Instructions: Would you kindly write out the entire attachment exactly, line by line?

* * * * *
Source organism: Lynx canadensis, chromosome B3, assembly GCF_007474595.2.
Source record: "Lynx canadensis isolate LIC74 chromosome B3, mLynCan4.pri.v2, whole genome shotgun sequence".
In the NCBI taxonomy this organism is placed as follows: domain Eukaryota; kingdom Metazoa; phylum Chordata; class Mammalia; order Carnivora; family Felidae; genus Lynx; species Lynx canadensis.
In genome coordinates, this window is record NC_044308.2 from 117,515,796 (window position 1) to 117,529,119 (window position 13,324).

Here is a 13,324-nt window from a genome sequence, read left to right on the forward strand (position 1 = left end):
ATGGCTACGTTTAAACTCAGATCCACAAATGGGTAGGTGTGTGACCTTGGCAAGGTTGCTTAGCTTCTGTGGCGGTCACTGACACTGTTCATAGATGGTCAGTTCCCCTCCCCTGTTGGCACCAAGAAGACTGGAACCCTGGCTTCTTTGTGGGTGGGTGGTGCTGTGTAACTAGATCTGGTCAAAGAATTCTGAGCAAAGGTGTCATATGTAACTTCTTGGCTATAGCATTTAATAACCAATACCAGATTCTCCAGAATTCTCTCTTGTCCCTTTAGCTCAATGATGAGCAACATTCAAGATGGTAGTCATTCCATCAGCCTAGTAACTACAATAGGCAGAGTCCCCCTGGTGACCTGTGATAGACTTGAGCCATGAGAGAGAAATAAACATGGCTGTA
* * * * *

Source organism: Lynx canadensis, chromosome B3, assembly GCF_007474595.2.
Source record: "Lynx canadensis isolate LIC74 chromosome B3, mLynCan4.pri.v2, whole genome shotgun sequence".
In the NCBI taxonomy this organism is placed as follows: domain Eukaryota; kingdom Metazoa; phylum Chordata; class Mammalia; order Carnivora; family Felidae; genus Lynx; species Lynx canadensis.
In genome coordinates, this window is record NC_044308.2 from 117,515,796 (window position 1) to 117,529,119 (window position 13,324).

Here is a 13,324-nt window from a genome sequence, read left to right on the forward strand (position 1 = left end):
ATGGCTACGTTTAAACTCAGATCCACAAATGGGTAGGTGTGTGACCTTGGCAAGGTTGCTTAGCTTCTGTGGCGGTCACTGACACTGTTCATAGATGGTCAGTTCCCCTCCCCTGTTGGCACCAAGAAGACTGGAACCCTGGCTTCTTTGTGGGTGGGTGGTGCTGTGTAACTAGATCTGGTCAAAGAATTCTGAGCAAAGGTGTCATATGTAACTTCTTGGCTATAGCATTTAATAACCAATACCAGATTCTCCAGAATTCTCTCTTGTCCCTTTAGCTCAATGATGAGCAACATTCAAGATGGTAGTCATTCCATCAGCCTAGTAACTACAATAGGCAGAGTCCCCCTGGTGACCTGTGATAGACTTGAGCCATGAGAGAGAAATAAACATGGCTGTA